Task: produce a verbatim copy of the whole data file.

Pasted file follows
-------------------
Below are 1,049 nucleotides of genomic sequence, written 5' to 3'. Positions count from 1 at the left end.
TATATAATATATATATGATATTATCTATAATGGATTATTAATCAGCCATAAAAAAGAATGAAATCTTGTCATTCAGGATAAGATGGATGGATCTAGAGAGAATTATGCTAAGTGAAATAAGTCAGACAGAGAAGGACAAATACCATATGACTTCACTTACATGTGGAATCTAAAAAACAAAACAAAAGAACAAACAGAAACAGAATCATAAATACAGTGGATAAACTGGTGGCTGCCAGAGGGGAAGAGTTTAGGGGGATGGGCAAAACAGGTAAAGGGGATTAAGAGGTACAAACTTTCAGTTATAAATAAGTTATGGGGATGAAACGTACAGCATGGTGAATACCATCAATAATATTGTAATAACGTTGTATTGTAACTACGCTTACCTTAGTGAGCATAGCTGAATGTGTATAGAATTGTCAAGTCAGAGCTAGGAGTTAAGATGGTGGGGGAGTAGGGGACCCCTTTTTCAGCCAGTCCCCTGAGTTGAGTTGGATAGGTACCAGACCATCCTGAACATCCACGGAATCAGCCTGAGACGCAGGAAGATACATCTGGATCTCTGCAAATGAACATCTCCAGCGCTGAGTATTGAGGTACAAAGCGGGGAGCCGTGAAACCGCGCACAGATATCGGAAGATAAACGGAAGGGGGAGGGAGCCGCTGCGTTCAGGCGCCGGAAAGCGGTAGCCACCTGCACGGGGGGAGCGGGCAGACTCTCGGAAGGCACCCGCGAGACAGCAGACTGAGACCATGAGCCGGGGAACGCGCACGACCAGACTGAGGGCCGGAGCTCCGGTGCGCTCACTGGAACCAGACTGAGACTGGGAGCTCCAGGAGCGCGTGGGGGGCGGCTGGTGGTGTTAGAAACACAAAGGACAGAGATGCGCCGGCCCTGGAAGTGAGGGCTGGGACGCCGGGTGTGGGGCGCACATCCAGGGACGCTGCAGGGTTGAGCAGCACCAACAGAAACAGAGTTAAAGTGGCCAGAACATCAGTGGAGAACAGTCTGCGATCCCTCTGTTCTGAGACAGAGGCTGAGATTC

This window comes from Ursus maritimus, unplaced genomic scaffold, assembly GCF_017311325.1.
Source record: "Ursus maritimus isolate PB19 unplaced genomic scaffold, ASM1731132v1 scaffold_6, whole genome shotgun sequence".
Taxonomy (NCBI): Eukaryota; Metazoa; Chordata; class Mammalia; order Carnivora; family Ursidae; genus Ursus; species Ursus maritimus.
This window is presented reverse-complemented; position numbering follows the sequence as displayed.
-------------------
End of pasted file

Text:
Below are 1,049 nucleotides of genomic sequence, written 5' to 3'. Positions count from 1 at the left end.
TATATAATATATATATGATATTATCTATAATGGATTATTAATCAGCCATAAAAAAGAATGAAATCTTGTCATTCAGGATAAGATGGATGGATCTAGAGAGAATTATGCTAAGTGAAATAAGTCAGACAGAGAAGGACAAATACCATATGACTTCACTTACATGTGGAATCTAAAAAACAAAACAAAAGAACAAACAGAAACAGAATCATAAATACAGTGGATAAACTGGTGGCTGCCAGAGGGGAAGAGTTTAGGGGGATGGGCAAAACAGGTAAAGGGGATTAAGAGGTACAAACTTTCAGTTATAAATAAGTTATGGGGATGAAACGTACAGCATGGTGAATACCATCAATAATATTGTAATAACGTTGTATTGTAACTACGCTTACCTTAGTGAGCATAGCTGAATGTGTATAGAATTGTCAAGTCAGAGCTAGGAGTTAAGATGGTGGGGGAGTAGGGGACCCCTTTTTCAGCCAGTCCCCTGAGTTGAGTTGGATAGGTACCAGACCATCCTGAACATCCACGGAATCAGCCTGAGACGCAGGAAGATACATCTGGATCTCTGCAAATGAACATCTCCAGCGCTGAGTATTGAGGTACAAAGCGGGGAGCCGTGAAACCGCGCACAGATATCGGAAGATAAACGGAAGGGGGAGGGAGCCGCTGCGTTCAGGCGCCGGAAAGCGGTAGCCACCTGCACGGGGGGAGCGGGCAGACTCTCGGAAGGCACCCGCGAGACAGCAGACTGAGACCATGAGCCGGGGAACGCGCACGACCAGACTGAGGGCCGGAGCTCCGGTGCGCTCACTGGAACCAGACTGAGACTGGGAGCTCCAGGAGCGCGTGGGGGGCGGCTGGTGGTGTTAGAAACACAAAGGACAGAGATGCGCCGGCCCTGGAAGTGAGGGCTGGGACGCCGGGTGTGGGGCGCACATCCAGGGACGCTGCAGGGTTGAGCAGCACCAACAGAAACAGAGTTAAAGTGGCCAGAACATCAGTGGAGAACAGTCTGCGATCCCTCTGTTCTGAGACAGAGGCTGAGATTC

This window comes from Ursus maritimus, unplaced genomic scaffold, assembly GCF_017311325.1.
Source record: "Ursus maritimus isolate PB19 unplaced genomic scaffold, ASM1731132v1 scaffold_6, whole genome shotgun sequence".
Taxonomy (NCBI): Eukaryota; Metazoa; Chordata; class Mammalia; order Carnivora; family Ursidae; genus Ursus; species Ursus maritimus.
This window is presented reverse-complemented; position numbering follows the sequence as displayed.